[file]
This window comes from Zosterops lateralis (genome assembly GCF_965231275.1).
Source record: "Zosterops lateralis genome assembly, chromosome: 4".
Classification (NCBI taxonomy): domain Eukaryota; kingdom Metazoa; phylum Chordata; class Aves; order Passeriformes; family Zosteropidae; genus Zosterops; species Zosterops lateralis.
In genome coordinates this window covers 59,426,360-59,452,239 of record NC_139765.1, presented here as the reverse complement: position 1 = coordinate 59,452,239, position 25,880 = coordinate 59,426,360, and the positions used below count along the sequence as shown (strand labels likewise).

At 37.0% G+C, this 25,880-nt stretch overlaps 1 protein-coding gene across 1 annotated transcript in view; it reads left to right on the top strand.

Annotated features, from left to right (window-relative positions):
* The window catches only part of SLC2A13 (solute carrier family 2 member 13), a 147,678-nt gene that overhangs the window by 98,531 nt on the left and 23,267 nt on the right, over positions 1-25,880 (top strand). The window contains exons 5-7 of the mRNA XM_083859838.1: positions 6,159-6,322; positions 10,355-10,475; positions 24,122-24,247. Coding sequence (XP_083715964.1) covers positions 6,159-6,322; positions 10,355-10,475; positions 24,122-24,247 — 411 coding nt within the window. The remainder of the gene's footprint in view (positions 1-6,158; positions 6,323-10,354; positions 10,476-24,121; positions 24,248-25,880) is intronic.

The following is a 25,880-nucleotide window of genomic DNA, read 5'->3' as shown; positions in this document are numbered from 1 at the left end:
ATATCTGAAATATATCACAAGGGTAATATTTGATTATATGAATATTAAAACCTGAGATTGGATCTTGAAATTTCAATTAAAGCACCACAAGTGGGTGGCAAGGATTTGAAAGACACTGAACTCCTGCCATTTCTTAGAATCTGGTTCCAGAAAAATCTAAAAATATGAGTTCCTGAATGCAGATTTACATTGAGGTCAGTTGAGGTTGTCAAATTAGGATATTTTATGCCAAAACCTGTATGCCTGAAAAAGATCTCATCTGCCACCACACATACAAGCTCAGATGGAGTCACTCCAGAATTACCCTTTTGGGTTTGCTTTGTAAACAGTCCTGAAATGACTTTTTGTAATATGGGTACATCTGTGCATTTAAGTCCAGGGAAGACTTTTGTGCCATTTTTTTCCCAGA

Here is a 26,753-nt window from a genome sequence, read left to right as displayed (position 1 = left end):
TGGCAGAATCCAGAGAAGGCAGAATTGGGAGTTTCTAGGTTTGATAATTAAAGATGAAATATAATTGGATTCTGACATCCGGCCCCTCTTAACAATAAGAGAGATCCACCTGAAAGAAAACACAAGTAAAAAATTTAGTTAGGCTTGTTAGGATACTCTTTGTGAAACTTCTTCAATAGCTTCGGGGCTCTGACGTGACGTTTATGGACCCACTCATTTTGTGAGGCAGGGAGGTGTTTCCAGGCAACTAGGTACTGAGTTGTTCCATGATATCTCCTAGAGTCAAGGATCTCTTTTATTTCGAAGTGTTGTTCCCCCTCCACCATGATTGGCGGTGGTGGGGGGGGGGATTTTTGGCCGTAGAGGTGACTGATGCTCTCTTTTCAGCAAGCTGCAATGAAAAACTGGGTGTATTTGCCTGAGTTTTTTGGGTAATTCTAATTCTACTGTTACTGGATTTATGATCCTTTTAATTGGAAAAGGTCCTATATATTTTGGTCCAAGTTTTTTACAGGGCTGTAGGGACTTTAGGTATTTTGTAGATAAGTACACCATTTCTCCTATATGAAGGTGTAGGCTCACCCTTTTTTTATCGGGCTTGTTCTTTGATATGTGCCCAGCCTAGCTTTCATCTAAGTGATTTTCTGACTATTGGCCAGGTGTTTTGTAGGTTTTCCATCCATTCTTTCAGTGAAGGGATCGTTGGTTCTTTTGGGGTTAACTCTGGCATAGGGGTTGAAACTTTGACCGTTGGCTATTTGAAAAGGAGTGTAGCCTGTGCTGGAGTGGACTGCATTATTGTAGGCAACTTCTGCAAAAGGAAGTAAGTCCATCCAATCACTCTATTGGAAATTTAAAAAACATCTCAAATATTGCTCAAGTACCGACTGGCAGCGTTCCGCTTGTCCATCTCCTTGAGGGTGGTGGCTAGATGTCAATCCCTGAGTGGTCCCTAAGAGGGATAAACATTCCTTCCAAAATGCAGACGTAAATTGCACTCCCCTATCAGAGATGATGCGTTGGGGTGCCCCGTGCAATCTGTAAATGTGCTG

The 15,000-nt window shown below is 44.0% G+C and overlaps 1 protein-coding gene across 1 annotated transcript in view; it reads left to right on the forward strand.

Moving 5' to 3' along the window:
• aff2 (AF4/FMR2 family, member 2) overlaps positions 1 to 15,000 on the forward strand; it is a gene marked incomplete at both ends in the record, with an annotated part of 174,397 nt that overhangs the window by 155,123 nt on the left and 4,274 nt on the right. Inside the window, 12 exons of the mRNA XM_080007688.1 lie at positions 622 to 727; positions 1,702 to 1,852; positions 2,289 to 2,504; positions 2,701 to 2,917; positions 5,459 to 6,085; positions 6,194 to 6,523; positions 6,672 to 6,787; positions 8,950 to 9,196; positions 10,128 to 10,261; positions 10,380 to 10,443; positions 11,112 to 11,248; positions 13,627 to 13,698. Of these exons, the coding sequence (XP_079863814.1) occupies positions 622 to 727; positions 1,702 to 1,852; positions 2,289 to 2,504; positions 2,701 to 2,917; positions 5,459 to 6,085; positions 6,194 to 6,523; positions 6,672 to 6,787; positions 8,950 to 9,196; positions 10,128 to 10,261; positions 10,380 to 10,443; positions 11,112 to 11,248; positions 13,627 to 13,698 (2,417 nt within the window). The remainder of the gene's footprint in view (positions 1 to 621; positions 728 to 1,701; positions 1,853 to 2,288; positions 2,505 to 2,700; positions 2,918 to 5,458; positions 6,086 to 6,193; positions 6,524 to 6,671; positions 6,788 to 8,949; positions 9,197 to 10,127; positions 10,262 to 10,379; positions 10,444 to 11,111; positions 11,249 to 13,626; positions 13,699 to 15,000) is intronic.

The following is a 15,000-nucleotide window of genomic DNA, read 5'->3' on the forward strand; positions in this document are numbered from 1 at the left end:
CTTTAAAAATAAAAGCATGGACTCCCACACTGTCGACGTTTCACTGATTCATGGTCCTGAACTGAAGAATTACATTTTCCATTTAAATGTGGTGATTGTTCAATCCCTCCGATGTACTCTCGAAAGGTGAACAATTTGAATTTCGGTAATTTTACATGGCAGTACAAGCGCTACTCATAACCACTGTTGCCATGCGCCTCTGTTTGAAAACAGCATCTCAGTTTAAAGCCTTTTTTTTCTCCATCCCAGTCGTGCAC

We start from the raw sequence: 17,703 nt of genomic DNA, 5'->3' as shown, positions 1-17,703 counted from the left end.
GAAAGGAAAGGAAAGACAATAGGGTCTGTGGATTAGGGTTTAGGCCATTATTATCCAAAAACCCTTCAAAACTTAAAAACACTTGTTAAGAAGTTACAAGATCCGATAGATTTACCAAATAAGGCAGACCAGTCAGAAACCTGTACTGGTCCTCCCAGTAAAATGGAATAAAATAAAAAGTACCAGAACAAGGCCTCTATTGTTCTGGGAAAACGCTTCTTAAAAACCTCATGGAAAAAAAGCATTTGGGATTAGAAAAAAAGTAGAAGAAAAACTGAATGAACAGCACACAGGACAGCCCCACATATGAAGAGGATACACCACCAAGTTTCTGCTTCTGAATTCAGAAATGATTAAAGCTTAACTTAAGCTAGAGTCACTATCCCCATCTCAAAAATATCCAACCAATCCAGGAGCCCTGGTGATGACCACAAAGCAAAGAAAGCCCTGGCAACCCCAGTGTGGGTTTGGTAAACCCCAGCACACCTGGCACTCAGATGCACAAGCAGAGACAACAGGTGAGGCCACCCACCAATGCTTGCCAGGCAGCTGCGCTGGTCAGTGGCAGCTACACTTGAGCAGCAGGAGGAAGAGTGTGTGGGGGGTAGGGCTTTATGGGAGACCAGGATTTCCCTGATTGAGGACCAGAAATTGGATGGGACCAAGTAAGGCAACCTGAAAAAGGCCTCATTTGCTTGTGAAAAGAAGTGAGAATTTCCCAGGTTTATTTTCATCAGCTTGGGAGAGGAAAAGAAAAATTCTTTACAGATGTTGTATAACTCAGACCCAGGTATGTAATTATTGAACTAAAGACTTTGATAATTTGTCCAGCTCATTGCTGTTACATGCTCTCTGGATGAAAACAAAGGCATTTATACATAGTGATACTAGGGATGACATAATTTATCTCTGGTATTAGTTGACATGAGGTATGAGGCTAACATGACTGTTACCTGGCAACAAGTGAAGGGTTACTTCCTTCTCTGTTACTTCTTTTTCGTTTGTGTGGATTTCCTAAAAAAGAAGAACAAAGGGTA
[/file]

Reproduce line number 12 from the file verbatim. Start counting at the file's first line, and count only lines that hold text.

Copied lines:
The 15,000-nt window shown below is 44.0% G+C and overlaps 1 protein-coding gene across 1 annotated transcript in view; it reads left to right on the forward strand.